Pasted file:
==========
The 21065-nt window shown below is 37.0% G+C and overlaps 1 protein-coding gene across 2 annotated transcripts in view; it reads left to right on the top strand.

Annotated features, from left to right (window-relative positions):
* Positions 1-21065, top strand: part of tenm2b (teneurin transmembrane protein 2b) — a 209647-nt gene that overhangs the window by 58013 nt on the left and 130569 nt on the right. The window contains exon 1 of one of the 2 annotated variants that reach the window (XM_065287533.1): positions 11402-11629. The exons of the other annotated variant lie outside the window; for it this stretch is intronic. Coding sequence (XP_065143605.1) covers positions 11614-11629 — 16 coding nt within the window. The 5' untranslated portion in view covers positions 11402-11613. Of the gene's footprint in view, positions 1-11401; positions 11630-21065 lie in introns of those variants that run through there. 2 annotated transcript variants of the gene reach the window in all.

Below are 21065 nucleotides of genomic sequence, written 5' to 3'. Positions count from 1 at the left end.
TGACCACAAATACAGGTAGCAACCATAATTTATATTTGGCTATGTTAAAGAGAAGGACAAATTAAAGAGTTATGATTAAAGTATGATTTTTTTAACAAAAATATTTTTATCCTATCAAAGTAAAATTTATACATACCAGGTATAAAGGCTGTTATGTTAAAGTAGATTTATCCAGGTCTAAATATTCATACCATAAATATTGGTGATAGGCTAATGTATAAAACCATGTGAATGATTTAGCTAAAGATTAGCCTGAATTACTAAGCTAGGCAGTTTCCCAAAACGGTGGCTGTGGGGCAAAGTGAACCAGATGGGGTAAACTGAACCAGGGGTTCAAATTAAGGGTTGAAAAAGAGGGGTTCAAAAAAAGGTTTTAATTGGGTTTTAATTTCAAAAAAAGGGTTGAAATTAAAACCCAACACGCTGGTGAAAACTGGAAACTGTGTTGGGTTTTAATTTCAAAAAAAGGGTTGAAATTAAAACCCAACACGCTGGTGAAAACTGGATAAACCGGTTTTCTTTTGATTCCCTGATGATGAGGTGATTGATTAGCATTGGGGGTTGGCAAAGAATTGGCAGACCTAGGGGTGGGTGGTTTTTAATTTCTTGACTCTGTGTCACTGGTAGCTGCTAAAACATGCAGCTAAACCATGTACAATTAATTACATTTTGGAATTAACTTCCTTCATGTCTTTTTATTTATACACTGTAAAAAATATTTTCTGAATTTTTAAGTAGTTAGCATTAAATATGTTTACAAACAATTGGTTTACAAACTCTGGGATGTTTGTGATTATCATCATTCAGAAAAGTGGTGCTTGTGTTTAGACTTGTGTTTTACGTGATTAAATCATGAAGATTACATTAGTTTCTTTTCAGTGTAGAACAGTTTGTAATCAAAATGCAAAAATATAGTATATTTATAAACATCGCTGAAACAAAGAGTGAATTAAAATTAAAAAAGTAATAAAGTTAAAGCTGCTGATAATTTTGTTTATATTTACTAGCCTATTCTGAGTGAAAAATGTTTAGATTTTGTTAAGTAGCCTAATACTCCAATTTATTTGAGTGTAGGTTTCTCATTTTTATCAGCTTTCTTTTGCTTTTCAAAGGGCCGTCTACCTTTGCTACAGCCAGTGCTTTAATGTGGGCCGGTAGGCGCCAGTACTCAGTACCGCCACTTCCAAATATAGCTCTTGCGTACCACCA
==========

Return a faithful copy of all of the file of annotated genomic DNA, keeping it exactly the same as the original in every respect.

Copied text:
The 21065-nt window shown below is 37.0% G+C and overlaps 1 protein-coding gene across 2 annotated transcripts in view; it reads left to right on the top strand.

Annotated features, from left to right (window-relative positions):
* Positions 1-21065, top strand: part of tenm2b (teneurin transmembrane protein 2b) — a 209647-nt gene that overhangs the window by 58013 nt on the left and 130569 nt on the right. The window contains exon 1 of one of the 2 annotated variants that reach the window (XM_065287533.1): positions 11402-11629. The exons of the other annotated variant lie outside the window; for it this stretch is intronic. Coding sequence (XP_065143605.1) covers positions 11614-11629 — 16 coding nt within the window. The 5' untranslated portion in view covers positions 11402-11613. Of the gene's footprint in view, positions 1-11401; positions 11630-21065 lie in introns of those variants that run through there. 2 annotated transcript variants of the gene reach the window in all.

Below are 21065 nucleotides of genomic sequence, written 5' to 3'. Positions count from 1 at the left end.
TGACCACAAATACAGGTAGCAACCATAATTTATATTTGGCTATGTTAAAGAGAAGGACAAATTAAAGAGTTATGATTAAAGTATGATTTTTTTAACAAAAATATTTTTATCCTATCAAAGTAAAATTTATACATACCAGGTATAAAGGCTGTTATGTTAAAGTAGATTTATCCAGGTCTAAATATTCATACCATAAATATTGGTGATAGGCTAATGTATAAAACCATGTGAATGATTTAGCTAAAGATTAGCCTGAATTACTAAGCTAGGCAGTTTCCCAAAACGGTGGCTGTGGGGCAAAGTGAACCAGATGGGGTAAACTGAACCAGGGGTTCAAATTAAGGGTTGAAAAAGAGGGGTTCAAAAAAAGGTTTTAATTGGGTTTTAATTTCAAAAAAAGGGTTGAAATTAAAACCCAACACGCTGGTGAAAACTGGAAACTGTGTTGGGTTTTAATTTCAAAAAAAGGGTTGAAATTAAAACCCAACACGCTGGTGAAAACTGGATAAACCGGTTTTCTTTTGATTCCCTGATGATGAGGTGATTGATTAGCATTGGGGGTTGGCAAAGAATTGGCAGACCTAGGGGTGGGTGGTTTTTAATTTCTTGACTCTGTGTCACTGGTAGCTGCTAAAACATGCAGCTAAACCATGTACAATTAATTACATTTTGGAATTAACTTCCTTCATGTCTTTTTATTTATACACTGTAAAAAATATTTTCTGAATTTTTAAGTAGTTAGCATTAAATATGTTTACAAACAATTGGTTTACAAACTCTGGGATGTTTGTGATTATCATCATTCAGAAAAGTGGTGCTTGTGTTTAGACTTGTGTTTTACGTGATTAAATCATGAAGATTACATTAGTTTCTTTTCAGTGTAGAACAGTTTGTAATCAAAATGCAAAAATATAGTATATTTATAAACATCGCTGAAACAAAGAGTGAATTAAAATTAAAAAAGTAATAAAGTTAAAGCTGCTGATAATTTTGTTTATATTTACTAGCCTATTCTGAGTGAAAAATGTTTAGATTTTGTTAAGTAGCCTAATACTCCAATTTATTTGAGTGTAGGTTTCTCATTTTTATCAGCTTTCTTTTGCTTTTCAAAGGGCCGTCTACCTTTGCTACAGCCAGTGCTTTAATGTGGGCCGGTAGGCGCCAGTACTCAGTACCGCCACTTCCAAATATAGCTCTTGCGTACCACCA